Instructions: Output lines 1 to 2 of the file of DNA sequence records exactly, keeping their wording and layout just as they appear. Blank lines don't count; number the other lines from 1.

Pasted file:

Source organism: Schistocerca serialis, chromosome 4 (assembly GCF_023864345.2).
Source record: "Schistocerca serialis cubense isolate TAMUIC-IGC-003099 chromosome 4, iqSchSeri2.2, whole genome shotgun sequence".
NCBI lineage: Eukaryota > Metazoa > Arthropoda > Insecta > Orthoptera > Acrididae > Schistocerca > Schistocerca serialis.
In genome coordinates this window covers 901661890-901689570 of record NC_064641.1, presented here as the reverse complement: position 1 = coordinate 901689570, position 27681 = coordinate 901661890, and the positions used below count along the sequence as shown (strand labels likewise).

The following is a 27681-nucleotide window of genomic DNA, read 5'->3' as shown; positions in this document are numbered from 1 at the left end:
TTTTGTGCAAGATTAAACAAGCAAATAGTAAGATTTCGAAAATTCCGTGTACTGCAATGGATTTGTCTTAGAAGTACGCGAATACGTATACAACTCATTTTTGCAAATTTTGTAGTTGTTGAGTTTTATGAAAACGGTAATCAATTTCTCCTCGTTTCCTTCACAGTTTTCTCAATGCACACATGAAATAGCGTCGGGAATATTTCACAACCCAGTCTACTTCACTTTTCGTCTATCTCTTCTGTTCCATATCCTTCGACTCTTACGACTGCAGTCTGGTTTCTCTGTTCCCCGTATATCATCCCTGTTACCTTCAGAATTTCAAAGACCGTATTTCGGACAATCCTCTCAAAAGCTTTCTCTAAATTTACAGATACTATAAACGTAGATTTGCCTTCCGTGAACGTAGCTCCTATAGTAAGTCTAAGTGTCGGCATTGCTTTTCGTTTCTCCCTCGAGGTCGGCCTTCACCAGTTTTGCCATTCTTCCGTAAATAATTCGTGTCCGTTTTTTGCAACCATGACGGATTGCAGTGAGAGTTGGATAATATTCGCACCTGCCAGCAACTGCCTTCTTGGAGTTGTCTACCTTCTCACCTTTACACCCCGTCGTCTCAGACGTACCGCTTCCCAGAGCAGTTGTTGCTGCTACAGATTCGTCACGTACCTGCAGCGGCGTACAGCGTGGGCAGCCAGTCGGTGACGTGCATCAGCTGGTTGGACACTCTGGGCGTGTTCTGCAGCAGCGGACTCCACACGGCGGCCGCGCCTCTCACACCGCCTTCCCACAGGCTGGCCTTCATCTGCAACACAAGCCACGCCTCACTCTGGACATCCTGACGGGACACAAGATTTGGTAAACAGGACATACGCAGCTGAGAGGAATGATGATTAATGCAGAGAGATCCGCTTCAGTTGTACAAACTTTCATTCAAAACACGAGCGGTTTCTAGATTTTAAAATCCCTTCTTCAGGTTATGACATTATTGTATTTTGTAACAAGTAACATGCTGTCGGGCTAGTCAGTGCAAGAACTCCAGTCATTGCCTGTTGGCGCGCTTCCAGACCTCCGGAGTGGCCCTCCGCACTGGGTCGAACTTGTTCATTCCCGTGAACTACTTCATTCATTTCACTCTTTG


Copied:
Source organism: Schistocerca serialis, chromosome 4 (assembly GCF_023864345.2).
Source record: "Schistocerca serialis cubense isolate TAMUIC-IGC-003099 chromosome 4, iqSchSeri2.2, whole genome shotgun sequence".